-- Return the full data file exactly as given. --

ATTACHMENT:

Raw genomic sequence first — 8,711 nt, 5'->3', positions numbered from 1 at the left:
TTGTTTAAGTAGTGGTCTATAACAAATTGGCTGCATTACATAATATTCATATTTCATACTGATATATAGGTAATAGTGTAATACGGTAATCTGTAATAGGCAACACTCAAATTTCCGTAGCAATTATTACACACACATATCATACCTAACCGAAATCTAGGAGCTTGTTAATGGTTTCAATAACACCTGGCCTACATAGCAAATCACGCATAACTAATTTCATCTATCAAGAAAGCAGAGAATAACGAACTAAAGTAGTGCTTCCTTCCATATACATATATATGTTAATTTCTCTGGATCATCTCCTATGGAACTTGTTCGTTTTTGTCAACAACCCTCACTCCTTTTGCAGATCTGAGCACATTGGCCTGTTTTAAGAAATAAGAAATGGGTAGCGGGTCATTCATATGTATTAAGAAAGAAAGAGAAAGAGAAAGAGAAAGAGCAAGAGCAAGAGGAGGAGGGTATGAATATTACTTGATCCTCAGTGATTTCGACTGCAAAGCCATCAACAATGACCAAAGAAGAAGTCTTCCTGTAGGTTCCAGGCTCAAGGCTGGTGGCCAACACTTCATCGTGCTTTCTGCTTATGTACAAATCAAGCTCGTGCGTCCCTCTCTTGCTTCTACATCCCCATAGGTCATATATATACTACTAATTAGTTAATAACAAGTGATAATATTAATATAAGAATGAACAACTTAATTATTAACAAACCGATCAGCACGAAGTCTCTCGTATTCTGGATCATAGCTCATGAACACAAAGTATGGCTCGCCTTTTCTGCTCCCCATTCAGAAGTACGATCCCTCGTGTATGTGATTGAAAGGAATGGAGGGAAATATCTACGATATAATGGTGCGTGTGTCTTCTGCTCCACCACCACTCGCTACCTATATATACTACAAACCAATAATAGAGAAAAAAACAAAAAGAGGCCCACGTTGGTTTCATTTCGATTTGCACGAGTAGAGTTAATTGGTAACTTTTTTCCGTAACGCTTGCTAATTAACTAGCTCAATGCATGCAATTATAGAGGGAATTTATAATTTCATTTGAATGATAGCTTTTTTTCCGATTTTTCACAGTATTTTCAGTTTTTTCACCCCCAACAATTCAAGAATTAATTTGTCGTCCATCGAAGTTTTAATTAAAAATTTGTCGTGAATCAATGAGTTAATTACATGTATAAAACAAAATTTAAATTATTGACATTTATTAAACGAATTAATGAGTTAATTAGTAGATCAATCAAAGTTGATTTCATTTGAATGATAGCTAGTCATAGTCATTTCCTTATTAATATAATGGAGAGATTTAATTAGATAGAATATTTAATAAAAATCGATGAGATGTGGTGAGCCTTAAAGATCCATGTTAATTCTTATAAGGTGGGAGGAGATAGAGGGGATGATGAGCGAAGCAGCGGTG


Raw genomic sequence first — 8,711 nt, 5'->3', positions numbered from 1 at the left:
TTGTTTAAGTAGTGGTCTATAACAAATTGGCTGCATTACATAATATTCATATTTCATACTGATATATAGGTAATAGTGTAATACGGTAATCTGTAATAGGCAACACTCAAATTTCCGTAGCAATTATTACACACACATATCATACCTAACCGAAATCTAGGAGCTTGTTAATGGTTTCAATAACACCTGGCCTACATAGCAAATCACGCATAACTAATTTCATCTATCAAGAAAGCAGAGAATAACGAACTAAAGTAGTGCTTCCTTCCATATACATATATATGTTAATTTCTCTGGATCATCTCCTATGGAACTTGTTCGTTTTTGTCAACAACCCTCACTCCTTTTGCAGATCTGAGCACATTGGCCTGTTTTAAGAAATAAGAAATGGGTAGCGGGTCATTCATATGTATTAAGAAAGAAAGAGAAAGAGAAAGAGAAAGAGCAAGAGCAAGAGGAGGAGGGTATGAATATTACTTGATCCTCAGTGATTTCGACTGCAAAGCCATCAACAATGACCAAAGAAGAAGTCTTCCTGTAGGTTCCAGGCTCAAGGCTGGTGGCCAACACTTCATCGTGCTTTCTGCTTATGTACAAATCAAGCTCGTGCGTCCCTCTCTTGCTTCTACATCCCCATAGGTCATATATATACTACTAATTAGTTAATAACAAGTGATAATATTAATATAAGAATGAACAACTTAATTATTAACAAACCGATCAGCACGAAGTCTCTCGTATTCTGGATCATAGCTCATGAACACAAAGTATGGCTCGCCTTTTCTGCTCCCCATTCAGAAGTACGATCCCTCGTGTATGTGATTGAAAGGAATGGAGGGAAATATCTACGATATAATGGTGCGTGTGTCTTCTGCTCCACCACCACTCGCTACCTATATATACTACAAACCAATAATAGAGAAAAAAACAAAAAGAGGCCCACGTTGGTTTCATTTCGATTTGCACGAGTAGAGTTAATTGGTAACTTTTTTCCGTAACGCTTGCTAATTAACTAGCTCAATGCATGCAATTATAGAGGGAATTTATAATTTCATTTGAATGATAGCTTTTTTTCCGATTTTTCACAGTATTTTCAGTTTTTTCACCCCCAACAATTCAAGAATTAATTTGTCGTCCATCGAAGTTTTAATTAAAAATTTGTCGTGAATCAATGAGTTAATTACATGTATAAAACAAAATTTAAATTATTGACATTTATTAAACGAATTAATGAGTTAATTAGTAGATCAATCAAAGTTGATTTCATTTGAATGATAGCTAGTCATAGTCATTTCCTTATTAATATAATGGAGAGATTTAATTAGATAGAATATTTAATAAAAATCGATGAGATGTGGTGAGCCTTAAAGATCCATGTTAATTCTTATAAGGTGGGAGGAGATAGAGGGGATGATGAGCGAAGCAGCGGTG